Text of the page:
My autistic child is not responding to his name. What do I do?
This strikes me as a very strange request, but only because it sounds more like somebody’s asking for dog or cat training. Your autistic child may not respond when you say or call his or her name for any number of reasons, but attempting to “train” him or her to respond is disrespectful and it ignores all of the possible reasons why your child doesn’t even blink when you call. That said, if you really want him or her to pay attention when you speak, here are some helpful tips.
- Get all the way down to his or her level. If he or she looked you in the eye, your eyes would have to be right in front of his/hers. Think about it—do you not look at other people when you address them? How do you get their attention? By looking right in their eyes and saying their names.
- Say your child’s name. Touch his or her hand when you say your child’s name, if he or she is not tactile defensive. It is a physical cue that connects with saying his/her name and will connect with his/her brain faster.
- Repeat this process a couple of times. Practice this process for several consecutive days. Once you get a visual recognition or a verbal one, you know he or she knows his/her name, even if he/she chooses not to respond to it the rest of the time.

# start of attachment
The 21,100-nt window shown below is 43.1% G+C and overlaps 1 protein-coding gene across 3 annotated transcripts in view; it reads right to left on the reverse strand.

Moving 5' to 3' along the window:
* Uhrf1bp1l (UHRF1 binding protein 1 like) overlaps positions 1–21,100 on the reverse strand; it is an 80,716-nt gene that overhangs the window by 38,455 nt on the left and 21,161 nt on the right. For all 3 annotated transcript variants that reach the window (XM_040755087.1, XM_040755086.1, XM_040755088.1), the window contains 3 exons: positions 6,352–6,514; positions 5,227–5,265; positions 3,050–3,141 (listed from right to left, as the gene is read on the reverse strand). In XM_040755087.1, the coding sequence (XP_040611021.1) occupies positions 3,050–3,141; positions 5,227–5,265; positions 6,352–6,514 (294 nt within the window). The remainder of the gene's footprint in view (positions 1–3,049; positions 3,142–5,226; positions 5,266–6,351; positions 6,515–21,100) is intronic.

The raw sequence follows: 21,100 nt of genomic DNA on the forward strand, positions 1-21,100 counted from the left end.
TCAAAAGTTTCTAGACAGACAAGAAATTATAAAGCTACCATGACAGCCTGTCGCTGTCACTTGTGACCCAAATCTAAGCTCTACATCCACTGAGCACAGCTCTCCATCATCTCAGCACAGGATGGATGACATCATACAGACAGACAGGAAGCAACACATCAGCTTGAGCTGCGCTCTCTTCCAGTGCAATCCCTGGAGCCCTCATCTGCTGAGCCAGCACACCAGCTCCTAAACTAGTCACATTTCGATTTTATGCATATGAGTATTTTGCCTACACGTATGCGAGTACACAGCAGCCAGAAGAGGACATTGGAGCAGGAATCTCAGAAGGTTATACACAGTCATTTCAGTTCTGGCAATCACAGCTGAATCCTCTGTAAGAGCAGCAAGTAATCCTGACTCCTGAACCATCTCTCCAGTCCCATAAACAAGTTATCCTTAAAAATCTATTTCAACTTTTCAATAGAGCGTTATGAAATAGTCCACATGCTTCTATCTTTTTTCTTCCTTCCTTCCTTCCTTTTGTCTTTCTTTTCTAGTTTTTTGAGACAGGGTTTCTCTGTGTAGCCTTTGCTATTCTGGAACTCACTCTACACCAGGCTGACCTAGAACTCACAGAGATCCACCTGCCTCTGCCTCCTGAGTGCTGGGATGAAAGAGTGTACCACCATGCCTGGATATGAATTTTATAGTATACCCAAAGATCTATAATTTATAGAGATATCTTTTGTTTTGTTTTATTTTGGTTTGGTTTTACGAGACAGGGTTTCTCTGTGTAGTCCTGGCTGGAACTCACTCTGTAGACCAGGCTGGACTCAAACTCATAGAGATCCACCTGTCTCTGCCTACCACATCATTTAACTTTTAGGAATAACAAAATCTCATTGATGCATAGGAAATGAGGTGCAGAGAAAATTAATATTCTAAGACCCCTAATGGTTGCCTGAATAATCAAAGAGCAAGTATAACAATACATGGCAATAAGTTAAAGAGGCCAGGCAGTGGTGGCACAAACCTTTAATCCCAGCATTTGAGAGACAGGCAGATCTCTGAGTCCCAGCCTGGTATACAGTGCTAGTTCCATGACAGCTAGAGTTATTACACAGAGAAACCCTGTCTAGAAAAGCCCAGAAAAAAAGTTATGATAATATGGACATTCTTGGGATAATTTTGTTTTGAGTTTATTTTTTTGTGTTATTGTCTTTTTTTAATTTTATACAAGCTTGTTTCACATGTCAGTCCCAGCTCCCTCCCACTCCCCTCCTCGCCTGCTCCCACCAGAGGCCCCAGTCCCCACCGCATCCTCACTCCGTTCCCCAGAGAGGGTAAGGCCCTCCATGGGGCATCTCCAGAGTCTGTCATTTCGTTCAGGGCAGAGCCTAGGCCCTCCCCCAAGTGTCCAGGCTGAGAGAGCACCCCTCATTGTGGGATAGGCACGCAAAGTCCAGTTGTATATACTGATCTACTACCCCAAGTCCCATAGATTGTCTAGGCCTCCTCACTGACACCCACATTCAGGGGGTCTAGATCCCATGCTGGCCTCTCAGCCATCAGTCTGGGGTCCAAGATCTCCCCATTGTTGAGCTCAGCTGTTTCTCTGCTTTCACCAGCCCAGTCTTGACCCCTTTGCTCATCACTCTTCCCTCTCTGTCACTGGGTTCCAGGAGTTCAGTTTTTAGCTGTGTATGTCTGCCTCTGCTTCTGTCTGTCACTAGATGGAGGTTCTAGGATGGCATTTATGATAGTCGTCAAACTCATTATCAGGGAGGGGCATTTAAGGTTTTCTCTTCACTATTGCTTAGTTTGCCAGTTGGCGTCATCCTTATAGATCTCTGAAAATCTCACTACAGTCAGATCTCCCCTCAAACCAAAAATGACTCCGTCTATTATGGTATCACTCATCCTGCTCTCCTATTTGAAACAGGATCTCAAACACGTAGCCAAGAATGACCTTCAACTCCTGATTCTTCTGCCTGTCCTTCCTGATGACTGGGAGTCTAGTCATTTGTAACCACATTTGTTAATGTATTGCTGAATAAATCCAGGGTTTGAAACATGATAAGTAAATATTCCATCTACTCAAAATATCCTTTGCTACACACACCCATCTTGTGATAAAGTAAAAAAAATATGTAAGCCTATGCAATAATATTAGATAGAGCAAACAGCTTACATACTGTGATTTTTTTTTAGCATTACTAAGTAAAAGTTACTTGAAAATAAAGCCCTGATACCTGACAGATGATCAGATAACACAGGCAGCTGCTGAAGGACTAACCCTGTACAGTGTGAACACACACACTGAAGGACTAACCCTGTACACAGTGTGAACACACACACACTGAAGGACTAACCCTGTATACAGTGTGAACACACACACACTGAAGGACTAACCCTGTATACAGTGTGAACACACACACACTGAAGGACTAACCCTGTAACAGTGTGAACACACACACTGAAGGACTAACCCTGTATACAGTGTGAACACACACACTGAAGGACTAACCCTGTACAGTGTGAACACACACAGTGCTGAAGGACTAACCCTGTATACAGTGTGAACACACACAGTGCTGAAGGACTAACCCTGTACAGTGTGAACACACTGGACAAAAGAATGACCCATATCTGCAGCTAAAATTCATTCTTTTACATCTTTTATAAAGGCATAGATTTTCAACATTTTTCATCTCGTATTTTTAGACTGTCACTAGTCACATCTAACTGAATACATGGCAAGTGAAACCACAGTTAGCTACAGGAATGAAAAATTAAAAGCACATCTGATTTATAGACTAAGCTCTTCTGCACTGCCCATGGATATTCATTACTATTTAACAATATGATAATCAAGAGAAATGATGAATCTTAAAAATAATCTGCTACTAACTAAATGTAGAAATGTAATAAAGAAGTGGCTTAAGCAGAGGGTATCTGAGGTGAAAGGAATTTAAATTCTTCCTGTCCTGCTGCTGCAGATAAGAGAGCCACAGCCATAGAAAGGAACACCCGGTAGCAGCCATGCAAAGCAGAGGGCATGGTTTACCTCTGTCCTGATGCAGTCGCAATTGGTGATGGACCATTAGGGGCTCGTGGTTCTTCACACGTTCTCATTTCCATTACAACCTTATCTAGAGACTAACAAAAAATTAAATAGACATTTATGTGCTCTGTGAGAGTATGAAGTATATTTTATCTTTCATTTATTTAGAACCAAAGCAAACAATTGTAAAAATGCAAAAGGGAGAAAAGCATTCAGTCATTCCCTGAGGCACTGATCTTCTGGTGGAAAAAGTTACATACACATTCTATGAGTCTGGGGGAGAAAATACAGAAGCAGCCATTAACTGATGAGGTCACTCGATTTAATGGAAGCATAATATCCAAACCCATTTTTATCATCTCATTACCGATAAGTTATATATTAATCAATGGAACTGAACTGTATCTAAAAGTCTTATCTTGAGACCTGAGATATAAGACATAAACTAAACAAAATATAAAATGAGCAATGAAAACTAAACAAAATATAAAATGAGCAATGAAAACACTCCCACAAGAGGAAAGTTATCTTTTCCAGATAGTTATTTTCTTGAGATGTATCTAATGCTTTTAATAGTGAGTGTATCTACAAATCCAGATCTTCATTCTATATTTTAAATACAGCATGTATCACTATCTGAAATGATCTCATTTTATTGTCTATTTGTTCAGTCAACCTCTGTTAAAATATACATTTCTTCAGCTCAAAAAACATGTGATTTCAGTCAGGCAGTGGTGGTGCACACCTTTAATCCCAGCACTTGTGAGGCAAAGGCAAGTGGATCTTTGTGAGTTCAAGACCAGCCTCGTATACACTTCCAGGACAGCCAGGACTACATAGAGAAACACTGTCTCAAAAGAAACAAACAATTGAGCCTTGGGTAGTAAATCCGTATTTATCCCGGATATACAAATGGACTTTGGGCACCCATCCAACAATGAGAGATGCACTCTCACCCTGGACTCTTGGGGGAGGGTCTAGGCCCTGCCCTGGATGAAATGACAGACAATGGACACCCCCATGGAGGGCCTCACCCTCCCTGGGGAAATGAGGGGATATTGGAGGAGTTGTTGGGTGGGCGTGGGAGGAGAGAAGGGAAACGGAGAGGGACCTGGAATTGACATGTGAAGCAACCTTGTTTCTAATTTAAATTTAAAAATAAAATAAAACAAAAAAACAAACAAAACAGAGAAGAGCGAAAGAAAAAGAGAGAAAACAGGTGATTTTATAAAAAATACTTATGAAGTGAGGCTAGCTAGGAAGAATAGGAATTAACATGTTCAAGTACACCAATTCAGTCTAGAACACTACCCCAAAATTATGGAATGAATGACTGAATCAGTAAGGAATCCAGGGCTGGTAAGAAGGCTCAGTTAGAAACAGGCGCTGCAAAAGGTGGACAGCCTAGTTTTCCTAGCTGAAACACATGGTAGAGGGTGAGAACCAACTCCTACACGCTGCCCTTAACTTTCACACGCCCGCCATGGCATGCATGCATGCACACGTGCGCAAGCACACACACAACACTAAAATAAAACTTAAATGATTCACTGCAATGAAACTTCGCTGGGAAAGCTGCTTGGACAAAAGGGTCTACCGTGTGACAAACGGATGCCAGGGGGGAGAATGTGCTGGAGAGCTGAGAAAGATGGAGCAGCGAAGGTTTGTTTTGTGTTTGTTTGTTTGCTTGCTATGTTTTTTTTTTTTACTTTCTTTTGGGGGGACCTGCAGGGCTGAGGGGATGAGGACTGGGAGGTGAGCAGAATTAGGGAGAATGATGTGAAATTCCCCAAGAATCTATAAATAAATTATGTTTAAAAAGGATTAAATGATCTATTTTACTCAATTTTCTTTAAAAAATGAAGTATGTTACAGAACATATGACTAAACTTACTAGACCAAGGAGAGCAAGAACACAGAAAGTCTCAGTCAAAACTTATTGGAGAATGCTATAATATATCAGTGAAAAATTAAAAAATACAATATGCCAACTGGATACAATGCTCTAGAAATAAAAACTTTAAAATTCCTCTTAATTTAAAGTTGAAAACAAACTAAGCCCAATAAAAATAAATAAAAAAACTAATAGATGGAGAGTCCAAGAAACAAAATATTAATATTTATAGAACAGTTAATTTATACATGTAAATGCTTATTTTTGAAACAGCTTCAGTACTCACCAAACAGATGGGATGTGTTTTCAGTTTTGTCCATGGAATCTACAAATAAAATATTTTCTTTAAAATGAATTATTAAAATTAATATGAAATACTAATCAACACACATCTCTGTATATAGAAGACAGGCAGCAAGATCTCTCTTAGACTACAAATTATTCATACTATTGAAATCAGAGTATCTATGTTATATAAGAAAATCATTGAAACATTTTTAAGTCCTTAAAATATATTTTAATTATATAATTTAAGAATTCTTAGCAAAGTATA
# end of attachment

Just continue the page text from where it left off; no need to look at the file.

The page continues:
Now, if you want to know why your child still does not respond to his or her name, get familiar with the reasons.
- He or she has a hearing problem. Get it checked out, as it could be anything from an ear infection to lost ability to hear.
- Your child has discovered “selective listening” and is being defiant. This is especially true of children on the spectrum who are high-functioning and can communicate when they want to.
- Your child is so lost in his or her own little world or so completely focused on something that he or she really doesn’t hear you when you call. Don’t fault them for it—even adults do this.
Remember, just keep trying and don’t yell or scream your child’s name. Even if your child is deaf and you don’t know it, yelling his or her name won’t make any difference. In a child with autism, you will either jumpstart a meltdown or you will cause your kid to tune you out, and neither of those is any good.
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